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Mum says young son ‘boiling’ on hospital ward where temperatures hit 30 degrees

A mum says her son is “not getting better” on a hospital ward in “boiling conditions” where temperatures reached over 30C.

Rachel Cardy Gregson, from Upton on the Wirral, took her 18-month-old son Rafferty to Arrowe Park Hospital on Friday but said they haven’t had air conditioning on the ward since he was admitted.

Rafferty has bronchiolitis, also known as respiratory syncytial virus (RSV), which is a lower respiratory tract infection that affects babies and young children under two years old.

She claims because there is no air conditioning and they can’t open any windows or doors, with the temperature reaching up to 30 degrees C, reports the Liverpool ECHO.

Arrowe Park now say extra measures had been put in place as they apologised for “any discomfort.”

Rachel Cardy Gregson’s 18 month old son, Rafferty in Arrowe Park hospital with Bronchiolitis

The 32-year-old said : “The windows don’t open and because RSV is airborne they won’t let us have the door open either.

“We’ve been provided with a fan but it just blows air around.

“My husband said you wouldn’t sit a dog in a room this hot, they would smash a window if it was a dog in a car this hot.”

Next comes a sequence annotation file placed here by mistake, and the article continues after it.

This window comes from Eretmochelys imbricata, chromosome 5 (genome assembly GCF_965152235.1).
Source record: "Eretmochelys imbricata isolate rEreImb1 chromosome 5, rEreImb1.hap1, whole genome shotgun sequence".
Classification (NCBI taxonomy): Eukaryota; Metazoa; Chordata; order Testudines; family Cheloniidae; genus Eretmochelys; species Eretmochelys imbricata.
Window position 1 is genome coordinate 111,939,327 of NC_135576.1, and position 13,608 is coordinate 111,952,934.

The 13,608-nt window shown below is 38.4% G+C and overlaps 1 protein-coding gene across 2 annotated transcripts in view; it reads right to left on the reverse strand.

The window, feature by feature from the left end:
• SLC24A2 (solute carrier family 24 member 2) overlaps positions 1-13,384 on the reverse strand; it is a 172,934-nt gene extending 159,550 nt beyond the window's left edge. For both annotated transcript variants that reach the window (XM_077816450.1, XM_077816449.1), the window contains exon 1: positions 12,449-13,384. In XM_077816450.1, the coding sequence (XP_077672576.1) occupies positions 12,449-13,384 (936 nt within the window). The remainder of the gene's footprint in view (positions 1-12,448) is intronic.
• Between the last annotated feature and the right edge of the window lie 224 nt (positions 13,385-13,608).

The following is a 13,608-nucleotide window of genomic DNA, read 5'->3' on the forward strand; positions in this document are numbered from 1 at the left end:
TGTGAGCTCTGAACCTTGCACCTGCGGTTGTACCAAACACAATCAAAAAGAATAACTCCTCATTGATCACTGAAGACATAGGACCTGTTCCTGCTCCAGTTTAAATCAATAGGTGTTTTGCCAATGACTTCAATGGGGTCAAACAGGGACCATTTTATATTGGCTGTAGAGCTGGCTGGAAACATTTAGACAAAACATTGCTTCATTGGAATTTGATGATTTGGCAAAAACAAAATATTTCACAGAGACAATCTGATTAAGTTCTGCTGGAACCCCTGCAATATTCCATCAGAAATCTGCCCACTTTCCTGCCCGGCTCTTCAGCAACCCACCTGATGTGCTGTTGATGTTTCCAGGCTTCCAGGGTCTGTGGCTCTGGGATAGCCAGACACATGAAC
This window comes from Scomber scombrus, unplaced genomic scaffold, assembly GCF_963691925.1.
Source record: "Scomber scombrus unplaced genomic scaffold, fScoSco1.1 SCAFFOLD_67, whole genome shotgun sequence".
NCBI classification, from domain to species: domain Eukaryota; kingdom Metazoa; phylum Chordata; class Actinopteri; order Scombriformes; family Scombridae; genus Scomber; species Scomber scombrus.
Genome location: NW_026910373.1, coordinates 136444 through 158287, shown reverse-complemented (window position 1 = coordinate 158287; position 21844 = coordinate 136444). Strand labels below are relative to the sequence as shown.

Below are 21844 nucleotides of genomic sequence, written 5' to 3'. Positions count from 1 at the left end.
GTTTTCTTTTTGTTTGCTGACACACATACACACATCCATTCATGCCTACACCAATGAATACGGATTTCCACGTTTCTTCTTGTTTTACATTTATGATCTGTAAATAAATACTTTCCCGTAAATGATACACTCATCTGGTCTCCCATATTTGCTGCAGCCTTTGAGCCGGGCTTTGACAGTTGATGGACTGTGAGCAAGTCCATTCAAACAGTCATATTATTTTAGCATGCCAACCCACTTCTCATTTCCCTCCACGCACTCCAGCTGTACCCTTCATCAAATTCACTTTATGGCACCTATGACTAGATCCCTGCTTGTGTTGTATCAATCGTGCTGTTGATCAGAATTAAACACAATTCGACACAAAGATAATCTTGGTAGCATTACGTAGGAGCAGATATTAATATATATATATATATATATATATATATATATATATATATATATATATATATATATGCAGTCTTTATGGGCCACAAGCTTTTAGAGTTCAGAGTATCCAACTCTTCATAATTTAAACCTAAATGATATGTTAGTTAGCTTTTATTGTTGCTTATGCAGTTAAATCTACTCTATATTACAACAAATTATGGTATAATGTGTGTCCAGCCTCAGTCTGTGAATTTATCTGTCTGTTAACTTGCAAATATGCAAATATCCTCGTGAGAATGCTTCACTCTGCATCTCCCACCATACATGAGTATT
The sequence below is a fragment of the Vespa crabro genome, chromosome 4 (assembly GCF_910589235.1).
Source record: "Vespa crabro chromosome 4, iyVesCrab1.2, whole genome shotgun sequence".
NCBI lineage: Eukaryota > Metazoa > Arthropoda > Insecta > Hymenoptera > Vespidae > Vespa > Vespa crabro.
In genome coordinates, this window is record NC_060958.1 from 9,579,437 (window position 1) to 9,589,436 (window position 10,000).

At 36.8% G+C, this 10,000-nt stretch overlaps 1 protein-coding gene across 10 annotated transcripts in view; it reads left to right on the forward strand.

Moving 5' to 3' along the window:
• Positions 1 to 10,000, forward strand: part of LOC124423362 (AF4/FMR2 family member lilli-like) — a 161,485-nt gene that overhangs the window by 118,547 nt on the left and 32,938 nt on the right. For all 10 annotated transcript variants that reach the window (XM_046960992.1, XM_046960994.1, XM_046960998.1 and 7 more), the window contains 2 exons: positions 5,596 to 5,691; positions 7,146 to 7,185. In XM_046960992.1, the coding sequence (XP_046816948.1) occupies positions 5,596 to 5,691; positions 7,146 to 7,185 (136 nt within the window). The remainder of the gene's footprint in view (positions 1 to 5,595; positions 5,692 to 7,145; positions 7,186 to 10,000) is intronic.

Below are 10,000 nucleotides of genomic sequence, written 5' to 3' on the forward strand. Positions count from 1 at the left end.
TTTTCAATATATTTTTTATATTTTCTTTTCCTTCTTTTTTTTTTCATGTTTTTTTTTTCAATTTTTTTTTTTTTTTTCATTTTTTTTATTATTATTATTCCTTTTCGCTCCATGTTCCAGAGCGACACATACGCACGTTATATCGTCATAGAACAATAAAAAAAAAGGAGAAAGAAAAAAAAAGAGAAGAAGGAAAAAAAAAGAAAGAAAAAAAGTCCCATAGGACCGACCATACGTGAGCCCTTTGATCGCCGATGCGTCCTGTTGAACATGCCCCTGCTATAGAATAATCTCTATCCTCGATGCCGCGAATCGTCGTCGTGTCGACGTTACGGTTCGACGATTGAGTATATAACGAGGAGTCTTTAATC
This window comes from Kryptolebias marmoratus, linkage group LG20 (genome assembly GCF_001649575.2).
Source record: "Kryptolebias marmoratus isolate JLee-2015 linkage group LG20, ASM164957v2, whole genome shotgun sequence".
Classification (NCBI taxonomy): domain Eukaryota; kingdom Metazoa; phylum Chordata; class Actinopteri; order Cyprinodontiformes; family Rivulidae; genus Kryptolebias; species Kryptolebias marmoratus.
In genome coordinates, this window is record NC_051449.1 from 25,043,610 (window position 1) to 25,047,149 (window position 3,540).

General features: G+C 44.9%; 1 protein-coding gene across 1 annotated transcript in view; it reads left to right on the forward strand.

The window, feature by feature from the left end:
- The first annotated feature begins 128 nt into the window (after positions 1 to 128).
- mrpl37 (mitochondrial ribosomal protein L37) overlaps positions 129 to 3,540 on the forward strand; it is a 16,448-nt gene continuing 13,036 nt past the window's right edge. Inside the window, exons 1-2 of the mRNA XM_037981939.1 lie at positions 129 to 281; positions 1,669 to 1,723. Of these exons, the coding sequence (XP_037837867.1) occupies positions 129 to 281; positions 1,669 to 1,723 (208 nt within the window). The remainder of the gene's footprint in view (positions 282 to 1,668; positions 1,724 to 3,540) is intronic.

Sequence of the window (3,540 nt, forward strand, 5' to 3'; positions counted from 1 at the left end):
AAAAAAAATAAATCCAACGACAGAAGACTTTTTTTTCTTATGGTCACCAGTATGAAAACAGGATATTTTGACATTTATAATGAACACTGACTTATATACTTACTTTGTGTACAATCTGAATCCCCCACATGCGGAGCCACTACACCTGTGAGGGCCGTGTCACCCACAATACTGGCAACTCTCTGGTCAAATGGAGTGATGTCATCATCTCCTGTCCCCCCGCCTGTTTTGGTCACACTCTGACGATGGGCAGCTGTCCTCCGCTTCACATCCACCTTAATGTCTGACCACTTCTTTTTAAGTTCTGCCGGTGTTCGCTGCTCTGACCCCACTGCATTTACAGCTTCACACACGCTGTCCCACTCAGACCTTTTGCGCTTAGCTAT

Rachel took a thermometer into the room with her after becoming increasingly concerned about the sweltering heat.

She said the temperature on the Gro-egg thermometer has been hitting 28C to 30C throughout the day.

The thermometer has been flashing red which means that the room temperature is outside the recommended guidelines of 16C to 20C, according to Rachel.

Rachel said the temperature of the room was delaying her son's recovery
Rachel said the temperature of the room was delaying her son’s recovery

The mum-of-one believes that the heat is delaying her son’s recovery, and said: “My little one at the moment is not getting better as quickly as he should.”

She added: “We believe if he was in a cooler room it would be more proactive to his healing.

“I appreciate he has a virus but his temperature is going up all the time.

“They said environmental factors can contribute to his temperature as well which is due to the room being so warm.

“Hell hath no fury than a mother with a sick baby that needs him to be cooler.”

Rachel says she doesn’t blame nurses at the hospital as they are also working in the ‘boiling’ conditions.

However she has been left to take the situation into her own hands and is contemplating their own portable aircon.

A thermometer in the room glows red showing temperatures are too hot
A thermometer in the room glows red showing temperatures are too hot

She said: “I’ve overheard staff saying we need a solution not only because our babies are hot, but the staff are too hot, everyone is absolutely boiling.

“We are now thinking we might purchase something ourselves to keep our baby cooler.

“We’re putting wet clothes on him and trying to keep him cool, it’s just becoming increasingly hard.”

A spokesperson for the hospital said: “With the extreme hot weather we have been working hard to deal with higher temperatures in our building. We have placed extra cooling systems in areas where required. We would like to apologise for any discomfort on this ward and we have now placed an extra cooling system in this area as a priority.

“Keeping our patients as comfortable as possible is a priority and we are doing all we can keep patients cool during the hot weather.”



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